The Right to Food around the Globe

  Mexico

The Constitution of the United Mexican States explicitly guarantees the right to adequate food.

The United Mexican States have become a State party to the International Covenant on Economic, Social and Cultural Rights (ICESCR) in 1981 by way of accession.

CONSTITUTIONAL RECOGNITIONS OF THE RIGHT TO ADEQUATE FOOD

Explicit protection of the right to adequate food

Article 4: “[...] All individuals have the right to nutritional, sufficient and quality nourishment. The State shall guarantee this. [..] The State, in all decisions it makes and all actions it carries out, will safeguard and comply with the principle of doing what is in the best interest of children, thus entirely guaranteeing their rights. Boys and girls have the right to having their nutritional, health, educational and recreational needs satisfied for their proper development. This principle should guide the design, enforcement, following up and evaluation of the public policies focused on childhood. [...]” 

 

National status of international obligations

Artículo 1: “In the United Mexican States, all individuals shall be entitled to the human rights granted by this Constitution and the international treaties signed by the Mexican State [...]"

"The provisions relating to human rights shall be interpreted according to this Constitution and the international treaties on the subject, working in favor of the broader protection of people at all times. [...]”

Article 133: "This Constitution, the laws derived from and enacted by the Congress of the Union, and all the treaties made and execute by the President of the Republic, with the approval of the Senate, shall be the supreme law of the country. The judges of each state shall observe the Constitution, the laws derived from it and the treaties, despite any contradictory provision that may appear in the constitutions or laws of the states."

Other pertinent provisions for the realization of the right to adequate food

Artículo 27.XX: “The State shall provide good conditions to achieve total development in rural communities, for the purpose of creating jobs, guaranteeing welfare of the peasant population and their participation in national development.  […] The comprehensive and sustainable rural development referred to in the previous paragraph shall also include, among its aims that the State shall guarantee the sufficient and timely supply of basic nourishment established by law.”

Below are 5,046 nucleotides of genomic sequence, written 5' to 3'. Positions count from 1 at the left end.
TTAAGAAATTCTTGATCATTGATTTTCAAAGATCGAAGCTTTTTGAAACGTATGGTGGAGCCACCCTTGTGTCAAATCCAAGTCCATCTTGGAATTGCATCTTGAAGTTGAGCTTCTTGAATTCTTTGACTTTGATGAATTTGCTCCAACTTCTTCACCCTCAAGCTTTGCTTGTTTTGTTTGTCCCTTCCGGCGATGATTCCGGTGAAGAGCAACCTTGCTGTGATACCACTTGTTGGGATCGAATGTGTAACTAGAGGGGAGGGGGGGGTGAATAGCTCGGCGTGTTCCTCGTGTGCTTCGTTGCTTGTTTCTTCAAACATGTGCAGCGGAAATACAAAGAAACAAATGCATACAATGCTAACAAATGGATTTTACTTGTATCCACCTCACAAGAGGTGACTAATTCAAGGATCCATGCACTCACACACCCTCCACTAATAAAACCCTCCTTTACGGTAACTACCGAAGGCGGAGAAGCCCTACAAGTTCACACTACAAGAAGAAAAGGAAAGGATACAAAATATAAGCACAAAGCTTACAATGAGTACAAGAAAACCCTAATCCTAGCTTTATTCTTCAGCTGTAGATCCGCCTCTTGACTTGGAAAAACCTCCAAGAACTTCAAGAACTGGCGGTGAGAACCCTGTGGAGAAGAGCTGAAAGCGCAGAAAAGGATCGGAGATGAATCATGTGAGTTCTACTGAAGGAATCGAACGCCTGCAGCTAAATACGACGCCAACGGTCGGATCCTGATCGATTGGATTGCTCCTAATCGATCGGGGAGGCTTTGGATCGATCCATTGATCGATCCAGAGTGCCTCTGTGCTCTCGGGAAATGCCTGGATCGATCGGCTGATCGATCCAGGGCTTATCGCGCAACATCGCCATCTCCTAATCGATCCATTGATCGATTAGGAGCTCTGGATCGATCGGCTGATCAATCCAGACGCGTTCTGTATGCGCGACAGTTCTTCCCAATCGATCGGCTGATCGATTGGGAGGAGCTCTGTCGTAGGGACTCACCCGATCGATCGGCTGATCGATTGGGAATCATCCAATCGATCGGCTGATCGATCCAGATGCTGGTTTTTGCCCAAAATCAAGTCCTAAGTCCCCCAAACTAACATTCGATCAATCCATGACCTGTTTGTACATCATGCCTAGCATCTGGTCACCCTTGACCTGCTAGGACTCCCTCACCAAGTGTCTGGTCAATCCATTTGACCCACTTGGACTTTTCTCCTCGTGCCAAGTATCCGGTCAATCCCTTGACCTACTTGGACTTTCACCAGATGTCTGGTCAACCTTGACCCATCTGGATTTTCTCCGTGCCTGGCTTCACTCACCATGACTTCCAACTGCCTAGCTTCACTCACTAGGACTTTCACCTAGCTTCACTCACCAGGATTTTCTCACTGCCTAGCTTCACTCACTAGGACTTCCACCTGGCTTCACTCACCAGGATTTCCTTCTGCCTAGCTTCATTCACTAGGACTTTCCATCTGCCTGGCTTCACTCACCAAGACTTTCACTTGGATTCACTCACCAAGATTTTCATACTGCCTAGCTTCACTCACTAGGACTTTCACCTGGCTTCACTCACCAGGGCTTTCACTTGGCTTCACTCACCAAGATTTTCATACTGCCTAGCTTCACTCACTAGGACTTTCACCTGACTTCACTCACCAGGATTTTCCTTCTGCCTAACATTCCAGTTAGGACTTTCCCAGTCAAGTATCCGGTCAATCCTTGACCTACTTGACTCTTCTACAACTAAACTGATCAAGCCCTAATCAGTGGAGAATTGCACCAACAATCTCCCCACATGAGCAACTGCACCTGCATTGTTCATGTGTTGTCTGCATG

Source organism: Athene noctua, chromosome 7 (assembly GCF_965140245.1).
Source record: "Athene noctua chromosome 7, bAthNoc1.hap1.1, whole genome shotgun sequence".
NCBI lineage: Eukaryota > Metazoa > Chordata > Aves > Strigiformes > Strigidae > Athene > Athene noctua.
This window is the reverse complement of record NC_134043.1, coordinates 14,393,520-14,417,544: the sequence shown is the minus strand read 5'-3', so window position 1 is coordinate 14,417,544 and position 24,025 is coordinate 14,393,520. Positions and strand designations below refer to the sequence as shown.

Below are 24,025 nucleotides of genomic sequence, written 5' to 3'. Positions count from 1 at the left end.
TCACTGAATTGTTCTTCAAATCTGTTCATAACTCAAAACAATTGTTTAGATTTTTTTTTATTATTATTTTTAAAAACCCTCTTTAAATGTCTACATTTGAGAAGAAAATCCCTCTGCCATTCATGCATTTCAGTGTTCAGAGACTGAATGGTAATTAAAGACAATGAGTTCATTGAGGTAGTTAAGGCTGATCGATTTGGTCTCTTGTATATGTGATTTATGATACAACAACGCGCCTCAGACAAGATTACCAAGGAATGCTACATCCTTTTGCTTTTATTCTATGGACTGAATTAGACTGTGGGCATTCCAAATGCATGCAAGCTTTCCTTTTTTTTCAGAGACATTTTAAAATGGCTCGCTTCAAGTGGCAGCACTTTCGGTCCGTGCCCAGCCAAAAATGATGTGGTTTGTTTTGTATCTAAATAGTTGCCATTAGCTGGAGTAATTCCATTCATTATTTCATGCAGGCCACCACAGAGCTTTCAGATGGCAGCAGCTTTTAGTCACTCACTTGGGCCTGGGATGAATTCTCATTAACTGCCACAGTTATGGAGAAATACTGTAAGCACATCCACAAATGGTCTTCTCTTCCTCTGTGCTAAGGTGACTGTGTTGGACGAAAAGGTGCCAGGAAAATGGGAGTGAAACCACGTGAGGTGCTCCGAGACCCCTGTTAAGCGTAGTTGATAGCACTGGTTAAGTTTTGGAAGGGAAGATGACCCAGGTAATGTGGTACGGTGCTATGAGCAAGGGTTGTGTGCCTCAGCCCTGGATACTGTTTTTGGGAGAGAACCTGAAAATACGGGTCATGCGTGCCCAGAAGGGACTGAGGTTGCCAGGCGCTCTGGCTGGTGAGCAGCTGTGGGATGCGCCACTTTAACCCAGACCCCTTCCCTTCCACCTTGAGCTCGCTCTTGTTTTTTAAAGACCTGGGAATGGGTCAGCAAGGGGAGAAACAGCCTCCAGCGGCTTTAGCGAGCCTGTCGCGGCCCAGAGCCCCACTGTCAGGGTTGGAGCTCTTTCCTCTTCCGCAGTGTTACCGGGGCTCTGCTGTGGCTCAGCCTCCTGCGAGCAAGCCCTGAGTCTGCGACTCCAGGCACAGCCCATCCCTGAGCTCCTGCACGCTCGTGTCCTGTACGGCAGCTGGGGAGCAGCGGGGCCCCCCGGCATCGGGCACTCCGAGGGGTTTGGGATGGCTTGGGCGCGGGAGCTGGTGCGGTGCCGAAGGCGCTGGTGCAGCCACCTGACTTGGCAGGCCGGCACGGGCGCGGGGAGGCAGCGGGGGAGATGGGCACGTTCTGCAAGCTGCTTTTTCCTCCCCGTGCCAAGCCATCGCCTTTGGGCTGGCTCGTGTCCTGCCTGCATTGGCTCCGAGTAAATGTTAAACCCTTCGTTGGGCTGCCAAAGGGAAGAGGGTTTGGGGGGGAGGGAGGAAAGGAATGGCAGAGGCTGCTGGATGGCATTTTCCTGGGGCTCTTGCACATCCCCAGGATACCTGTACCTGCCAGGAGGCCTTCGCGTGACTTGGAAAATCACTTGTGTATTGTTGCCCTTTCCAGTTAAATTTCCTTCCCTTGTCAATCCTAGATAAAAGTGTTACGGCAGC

INTERNATIONAL INSTRUMENTS

Universal Declaration of Human Rights (UDHR) – 1948

International Covenant on Economic, Social and Cultural Rights (ICESCR) – 1966

Status: Accession (1981)

Convention on the Elimination of all forms of Discrimination Against Women (CEDAW) – 1979

Status: Ratification (1981)

Convention on the Rights of the Child (CRC) – 1989

Status: Ratification (1990)

Convention on the Rights of Persons with Disabilities (CRPD) – 2006

Status: Ratification (2007)

Legislation and policies recognizing the right to adequate food

Guidance on how to progressively realise the human right to adequate food in contexts of national food security has been provided by the Right to Food Guidelines, adopted by the FAO Council and endorsed by the Committee on World Food Security.

Considering that the human right to adequate food can be implemented through a variety of legal and policy actions, we invite you to visit the FAOLEX Country Profile database for a wide-ranging collection of measures that have been taken at national level. Some of the documents you may find are legislation and policies that touch on a number of relevant Guidelines, such as those on Access to resources and assets (Guideline 8), Food safety and consumer protection (Guideline 9), Support for vulnerable groups (Guideline 13) and Natural and human-made disasters (Guideline 16).

Here below you can find policies and legislation that explicitly mention the right to food

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